A. State law provides guidelines to determine how much child support should be paid. It is basically a percentage of your income after allowing for taxes, union dues, the cost of health insurance (for the children only) and some other mandatory deductions. You should expect to pay 20% of your income for one child, 25% for 2 children, and 30% for 3 children. The maximum amount you will normally pay is 40% of your net income. You may be entitled to pay a reduced amount if you have other children you are ordered to pay child support for or have other children residing with you. Keep in mind that the law provides guidelines only, not absolute requirements. Either parent can seek to have child support set at an amount that is higher or lower than the guidelines suggest. The courts typically follow the guidelines pretty closely.
 


Q. I lost my job. Can I stop paying my child support until I find another job?

A. No. You must continue to pay child support ordered to pay or risk being held in contempt of court. If this is not possible, make every effort to pay as much as you can. You can go to court and ask that your payments be lowered if your income has dropped substantially.
 

Q. How can child support be modified or changed?

A. Only the court can modify or change the child support order. It cannot be changed by agreement of the parties. In most cases, you will need the assistance of a lawyer to make a change. Grounds for a change in the child support order include a material and substantial change in the circumstances of a child or a person affected by the order. Either parent may request a review of the order for child support every three years, or more frequently if there has been material and substantial change in circumstances, by contacting the Child Support Division of the Office of the Attorney General.


Q. I am under 18 years old and still in school. Can I be required to pay child support?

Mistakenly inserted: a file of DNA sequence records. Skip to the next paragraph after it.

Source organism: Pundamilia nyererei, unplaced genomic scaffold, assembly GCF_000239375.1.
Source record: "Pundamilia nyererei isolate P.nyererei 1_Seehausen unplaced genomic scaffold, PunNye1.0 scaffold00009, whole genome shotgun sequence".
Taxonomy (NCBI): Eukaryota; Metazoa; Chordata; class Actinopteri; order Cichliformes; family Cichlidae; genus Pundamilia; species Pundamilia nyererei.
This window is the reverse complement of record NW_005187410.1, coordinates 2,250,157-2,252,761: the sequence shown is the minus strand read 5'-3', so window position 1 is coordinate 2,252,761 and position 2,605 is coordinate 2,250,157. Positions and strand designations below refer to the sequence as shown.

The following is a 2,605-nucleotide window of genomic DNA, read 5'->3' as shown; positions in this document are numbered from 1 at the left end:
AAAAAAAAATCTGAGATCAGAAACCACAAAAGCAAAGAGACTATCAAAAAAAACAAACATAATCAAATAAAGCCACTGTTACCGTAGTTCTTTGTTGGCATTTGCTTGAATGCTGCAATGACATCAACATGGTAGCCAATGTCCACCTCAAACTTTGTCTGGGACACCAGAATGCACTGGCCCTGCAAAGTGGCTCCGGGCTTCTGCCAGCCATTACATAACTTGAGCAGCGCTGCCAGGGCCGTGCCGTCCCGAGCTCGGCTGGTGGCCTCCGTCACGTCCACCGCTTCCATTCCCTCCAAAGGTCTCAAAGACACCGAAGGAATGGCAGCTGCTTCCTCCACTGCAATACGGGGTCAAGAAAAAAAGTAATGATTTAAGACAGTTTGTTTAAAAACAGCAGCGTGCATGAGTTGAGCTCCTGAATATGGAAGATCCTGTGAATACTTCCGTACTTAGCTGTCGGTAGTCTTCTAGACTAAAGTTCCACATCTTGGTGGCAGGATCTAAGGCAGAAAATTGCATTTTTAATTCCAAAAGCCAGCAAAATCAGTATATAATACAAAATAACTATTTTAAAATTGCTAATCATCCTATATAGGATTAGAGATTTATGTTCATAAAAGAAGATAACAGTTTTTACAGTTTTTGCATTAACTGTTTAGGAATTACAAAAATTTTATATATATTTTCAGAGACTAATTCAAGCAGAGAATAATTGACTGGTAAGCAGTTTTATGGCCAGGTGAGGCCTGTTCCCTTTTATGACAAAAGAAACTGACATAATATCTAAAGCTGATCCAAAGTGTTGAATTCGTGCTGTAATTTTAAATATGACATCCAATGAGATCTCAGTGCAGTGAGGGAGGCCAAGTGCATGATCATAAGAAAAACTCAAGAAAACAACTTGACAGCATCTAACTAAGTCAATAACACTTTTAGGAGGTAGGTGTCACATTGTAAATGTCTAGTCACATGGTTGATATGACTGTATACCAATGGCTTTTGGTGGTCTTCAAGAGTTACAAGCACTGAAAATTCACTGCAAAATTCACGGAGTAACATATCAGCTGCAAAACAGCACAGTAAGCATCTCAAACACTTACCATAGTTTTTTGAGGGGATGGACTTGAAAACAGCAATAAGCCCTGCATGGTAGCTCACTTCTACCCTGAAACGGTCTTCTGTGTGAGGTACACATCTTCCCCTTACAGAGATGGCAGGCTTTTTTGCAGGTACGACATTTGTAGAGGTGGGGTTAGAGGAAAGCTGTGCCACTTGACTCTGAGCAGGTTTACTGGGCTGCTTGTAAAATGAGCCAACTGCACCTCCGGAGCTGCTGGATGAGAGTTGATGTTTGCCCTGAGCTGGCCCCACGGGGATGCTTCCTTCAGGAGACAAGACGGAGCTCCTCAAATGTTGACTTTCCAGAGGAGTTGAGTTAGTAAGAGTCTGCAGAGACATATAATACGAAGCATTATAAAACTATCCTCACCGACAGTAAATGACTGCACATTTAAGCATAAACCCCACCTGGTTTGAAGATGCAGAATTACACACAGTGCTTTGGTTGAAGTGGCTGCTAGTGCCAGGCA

A. Yes. If you are the parent of a child, you are responsible for that child’s support even if you are still a minor. The court will consider your income or income potential and determine how much child support you should pay. This is true for both parents if the child is being cared for by a foster parent.
 


Q. Can I lose my driver’s license if I fail to pay child support?

A. There are at least 60 licensing agencies including, but not limited to driver’s license, professional licenses, including medical, dental, and law as well as hunting and fishing and other licenses that the State of Texas has issued to you. If you hold a license issued by the State of Texas and you owe more than three months of past-due child support and you are not in compliance with an existing court-ordered or voluntary repayment schedule, your license can be suspended.
 


Q. How does the license suspension work?

A. The Attorney General’s Child Support Division matches its caseload with computer tapes from different licensing agencies. When a match shows you meet the legal criteria for license suspension, the Attorney General will provide you with a warning and opportunity to resolve the delinquent support obligation. If you do not respond and resolve the problem, the case will be referred for administrative or judicial prosecution.